Friday, October 28, 2005

Trick or Treat?

It is pretty obvious as we head into Halloween and then the "holiday season" that things are not right with the world. Things have not been right for a long, long time, actually, as we all very well know but often try to forget. But this year it seems like the situation is worse; it seems like some things are getting ready to pop or rip or give way in some surprising fashion. Halloween promises to be exciting for the kids again this year and for the politicians in Washington, too.

Halloween is a unique and peculiar rite among modern people in western countries. Very few among us really understand the meaning of Halloween. The "eve of all hallows," or the vigil before All-Saints Day as it is properly termed, is a curious rite in countries that have a large Christian population, especially Roman Catholic Christians.

The original intent of All-Saints Day was to honor any saints that the church had missed along the way in its regular calendar of honoring those men and women who often died horrible deaths defending their faith or leading unselfish Christian lives. But, the day was also intended to honor people whose lives and deaths have not yet been confirmed as officially saintly ... but might soon be ... or that will never be because their story is completely unknown. In this respect All Saints Day is sort of a grab-bag remembrance of things meant well that often did not turn out that way on this mortal coil.

This grab-bag, omnibus nature gives to the dark night vigil anticipating All Saints Day—Halloween— a syncretic uniqueness perhaps best described as a brush with paganism, now in the modern age marked by the cavorting of children in the streets dressed as figures out of the current popular dark mythologies. Few, indeed, are the costumes meant to portray saints and religious figures. Some children dress to please their parents, but most prefer the iconic and neo-iconic costumes of the borderline characters of our culture, you know, witches, ghosts, goblins, pirates, gorillas, Frankenstein monsters, Nixon, Agnew, Darth Vader, Bush 43, Hannibal Lecter, Cheney, Rumsfeld, Rove, Lt. Calley, Libby, Frist, Santorum, Ollie North, Blunt, DeLay, Benedict Arnold, and the like. It is a ritual attempt to redeem the bad in these characters by inhabiting their outward appearances with the innocence of children.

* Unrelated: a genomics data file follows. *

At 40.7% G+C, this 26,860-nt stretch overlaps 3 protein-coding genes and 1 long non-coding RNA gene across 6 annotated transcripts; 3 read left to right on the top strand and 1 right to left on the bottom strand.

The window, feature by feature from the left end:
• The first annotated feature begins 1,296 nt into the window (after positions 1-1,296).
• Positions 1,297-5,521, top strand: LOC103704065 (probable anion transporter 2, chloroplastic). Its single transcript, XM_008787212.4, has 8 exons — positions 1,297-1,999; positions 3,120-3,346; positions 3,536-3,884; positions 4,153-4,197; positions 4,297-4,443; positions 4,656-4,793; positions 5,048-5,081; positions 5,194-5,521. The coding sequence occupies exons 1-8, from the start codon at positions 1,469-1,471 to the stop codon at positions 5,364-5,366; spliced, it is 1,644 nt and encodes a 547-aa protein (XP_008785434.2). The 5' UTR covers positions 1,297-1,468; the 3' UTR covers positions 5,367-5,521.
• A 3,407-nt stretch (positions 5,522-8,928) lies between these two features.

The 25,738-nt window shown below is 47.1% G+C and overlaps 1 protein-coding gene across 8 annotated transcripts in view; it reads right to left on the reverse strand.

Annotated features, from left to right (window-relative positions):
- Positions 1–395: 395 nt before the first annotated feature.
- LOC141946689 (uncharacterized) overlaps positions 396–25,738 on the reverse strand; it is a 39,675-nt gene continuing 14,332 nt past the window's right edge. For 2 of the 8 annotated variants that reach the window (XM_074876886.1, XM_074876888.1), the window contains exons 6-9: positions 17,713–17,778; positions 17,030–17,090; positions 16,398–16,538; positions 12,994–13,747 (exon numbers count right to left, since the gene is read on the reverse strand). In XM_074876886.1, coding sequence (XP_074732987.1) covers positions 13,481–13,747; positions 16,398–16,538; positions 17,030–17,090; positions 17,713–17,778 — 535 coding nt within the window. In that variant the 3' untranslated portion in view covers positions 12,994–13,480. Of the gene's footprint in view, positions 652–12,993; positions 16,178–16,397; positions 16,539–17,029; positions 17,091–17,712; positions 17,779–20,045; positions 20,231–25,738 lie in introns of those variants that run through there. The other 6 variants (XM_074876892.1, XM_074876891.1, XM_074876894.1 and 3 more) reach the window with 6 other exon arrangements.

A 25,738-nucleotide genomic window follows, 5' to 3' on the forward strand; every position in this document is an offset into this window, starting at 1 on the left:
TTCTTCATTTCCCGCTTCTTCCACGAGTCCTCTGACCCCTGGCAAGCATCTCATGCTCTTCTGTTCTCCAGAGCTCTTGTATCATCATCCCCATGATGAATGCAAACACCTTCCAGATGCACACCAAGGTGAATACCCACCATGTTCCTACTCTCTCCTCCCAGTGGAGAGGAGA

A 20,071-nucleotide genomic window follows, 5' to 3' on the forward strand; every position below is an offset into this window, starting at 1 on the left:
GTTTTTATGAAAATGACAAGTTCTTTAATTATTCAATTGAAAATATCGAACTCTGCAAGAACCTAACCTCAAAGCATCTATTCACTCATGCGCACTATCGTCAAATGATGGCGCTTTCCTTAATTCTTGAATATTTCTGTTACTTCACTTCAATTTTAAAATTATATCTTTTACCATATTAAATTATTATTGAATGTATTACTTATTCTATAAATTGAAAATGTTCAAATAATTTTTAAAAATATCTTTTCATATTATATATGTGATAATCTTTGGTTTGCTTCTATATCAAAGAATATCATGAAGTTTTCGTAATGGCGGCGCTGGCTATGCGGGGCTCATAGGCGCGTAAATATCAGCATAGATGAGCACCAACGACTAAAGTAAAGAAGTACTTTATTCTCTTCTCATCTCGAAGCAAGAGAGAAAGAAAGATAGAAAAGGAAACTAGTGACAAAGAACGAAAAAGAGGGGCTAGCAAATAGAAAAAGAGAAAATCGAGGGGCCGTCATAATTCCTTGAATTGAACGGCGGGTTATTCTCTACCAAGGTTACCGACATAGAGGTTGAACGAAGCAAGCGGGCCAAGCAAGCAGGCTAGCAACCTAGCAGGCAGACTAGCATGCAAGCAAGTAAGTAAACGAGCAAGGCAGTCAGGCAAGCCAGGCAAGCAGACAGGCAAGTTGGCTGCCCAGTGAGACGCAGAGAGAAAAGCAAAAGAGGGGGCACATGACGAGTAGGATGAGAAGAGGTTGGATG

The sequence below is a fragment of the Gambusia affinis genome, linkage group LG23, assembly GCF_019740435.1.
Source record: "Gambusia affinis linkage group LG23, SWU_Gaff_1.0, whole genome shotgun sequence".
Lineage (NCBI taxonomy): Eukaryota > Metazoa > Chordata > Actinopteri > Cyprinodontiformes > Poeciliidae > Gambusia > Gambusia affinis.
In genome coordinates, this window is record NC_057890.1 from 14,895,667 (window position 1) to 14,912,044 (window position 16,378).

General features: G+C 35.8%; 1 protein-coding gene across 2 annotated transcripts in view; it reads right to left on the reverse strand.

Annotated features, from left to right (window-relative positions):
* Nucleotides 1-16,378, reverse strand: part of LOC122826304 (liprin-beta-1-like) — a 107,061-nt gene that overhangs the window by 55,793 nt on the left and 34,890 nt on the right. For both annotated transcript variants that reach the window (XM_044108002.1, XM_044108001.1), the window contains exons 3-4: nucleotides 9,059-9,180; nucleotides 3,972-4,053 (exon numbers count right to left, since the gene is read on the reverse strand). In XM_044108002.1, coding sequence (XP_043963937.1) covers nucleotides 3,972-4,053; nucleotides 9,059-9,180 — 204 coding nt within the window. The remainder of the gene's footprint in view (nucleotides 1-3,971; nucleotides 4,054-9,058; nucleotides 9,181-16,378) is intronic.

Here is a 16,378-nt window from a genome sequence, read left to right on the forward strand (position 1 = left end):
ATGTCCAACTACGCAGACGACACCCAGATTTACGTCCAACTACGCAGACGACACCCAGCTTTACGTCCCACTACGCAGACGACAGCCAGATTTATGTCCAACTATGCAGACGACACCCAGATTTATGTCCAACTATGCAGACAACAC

The costumes parade around the neighborhoods of America asking for sweets representing goodness, or being rejected, warning of impending tricks. The sociopathic aspects of the characters represented is never far from the surface of Halloween activities, yet the worst is submerged. Halloween is a brief stylized glimpse into the primitive imagination of a culture. It describes the willingness of the people to believe that while there is a lot of good in some people, there is some good in everyone, and even in the worst monsters of the culture a need to set them on a better path, if only for one dark night under the waning harvest moon.

It is fitting that the Valerie Plame Affair seems to be culminating this Halloween season. In reality we have in our country a group of bad guys who have been masquerading as friends of our culture when in fact they have done no end of things to subvert our culture and to deride its core values. They are the opposite of saints, and briefly they get to take cover under the strange shroud of forgiving amnesty implicit in Halloween.

Next week, our tribal rites complete, we will take them to court and then the gaols and gallows, where if they are innocent at heart (and no one on the planet truly believes that) they will be returned to the ranks of unnamed saints to be remembered again en masse in future Halloweens, but if not, to be forgotten with all the refuse of a messy, slightly insane world.

James Richard Brett

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